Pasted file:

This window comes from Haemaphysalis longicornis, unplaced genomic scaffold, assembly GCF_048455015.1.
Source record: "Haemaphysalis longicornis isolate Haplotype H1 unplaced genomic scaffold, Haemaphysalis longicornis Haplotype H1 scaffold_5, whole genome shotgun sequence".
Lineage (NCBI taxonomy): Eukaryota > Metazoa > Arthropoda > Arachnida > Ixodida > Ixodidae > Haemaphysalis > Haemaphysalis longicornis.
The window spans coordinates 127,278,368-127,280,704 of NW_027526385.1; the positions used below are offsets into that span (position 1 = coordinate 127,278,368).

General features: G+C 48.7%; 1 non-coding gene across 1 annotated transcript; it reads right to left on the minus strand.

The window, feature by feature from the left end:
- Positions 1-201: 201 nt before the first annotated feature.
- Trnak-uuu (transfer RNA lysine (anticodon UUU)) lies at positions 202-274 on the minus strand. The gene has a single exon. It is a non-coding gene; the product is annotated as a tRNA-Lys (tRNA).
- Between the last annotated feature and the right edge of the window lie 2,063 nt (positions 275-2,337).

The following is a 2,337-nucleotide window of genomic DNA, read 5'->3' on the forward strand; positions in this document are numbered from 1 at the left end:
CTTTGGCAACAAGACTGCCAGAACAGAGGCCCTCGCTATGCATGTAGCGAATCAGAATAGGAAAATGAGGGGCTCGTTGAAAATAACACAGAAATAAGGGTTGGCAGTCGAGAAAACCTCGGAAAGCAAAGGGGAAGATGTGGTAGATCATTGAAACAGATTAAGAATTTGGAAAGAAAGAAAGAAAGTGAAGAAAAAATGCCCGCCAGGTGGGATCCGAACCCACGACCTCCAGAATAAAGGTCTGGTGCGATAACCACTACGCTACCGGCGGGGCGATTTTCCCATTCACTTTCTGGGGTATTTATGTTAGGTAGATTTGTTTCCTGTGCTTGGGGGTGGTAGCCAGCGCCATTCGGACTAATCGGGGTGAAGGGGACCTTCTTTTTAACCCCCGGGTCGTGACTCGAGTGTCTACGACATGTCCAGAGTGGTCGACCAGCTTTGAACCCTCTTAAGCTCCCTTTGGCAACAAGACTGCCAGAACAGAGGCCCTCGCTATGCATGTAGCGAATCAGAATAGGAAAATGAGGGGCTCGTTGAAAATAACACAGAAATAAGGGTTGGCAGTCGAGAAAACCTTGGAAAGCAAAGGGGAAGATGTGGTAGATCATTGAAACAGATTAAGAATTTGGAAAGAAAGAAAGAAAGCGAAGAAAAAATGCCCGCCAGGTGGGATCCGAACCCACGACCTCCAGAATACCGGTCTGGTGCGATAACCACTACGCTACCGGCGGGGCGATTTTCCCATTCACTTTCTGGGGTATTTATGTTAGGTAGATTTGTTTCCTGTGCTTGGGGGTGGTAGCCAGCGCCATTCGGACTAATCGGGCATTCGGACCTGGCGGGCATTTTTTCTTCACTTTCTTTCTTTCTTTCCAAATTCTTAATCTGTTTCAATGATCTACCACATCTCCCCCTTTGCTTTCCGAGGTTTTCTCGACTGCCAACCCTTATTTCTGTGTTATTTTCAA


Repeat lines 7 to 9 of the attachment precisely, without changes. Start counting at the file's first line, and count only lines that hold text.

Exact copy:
- Positions 1-201: 201 nt before the first annotated feature.
- Trnak-uuu (transfer RNA lysine (anticodon UUU)) lies at positions 202-274 on the minus strand. The gene has a single exon. It is a non-coding gene; the product is annotated as a tRNA-Lys (tRNA).
- Between the last annotated feature and the right edge of the window lie 2,063 nt (positions 275-2,337).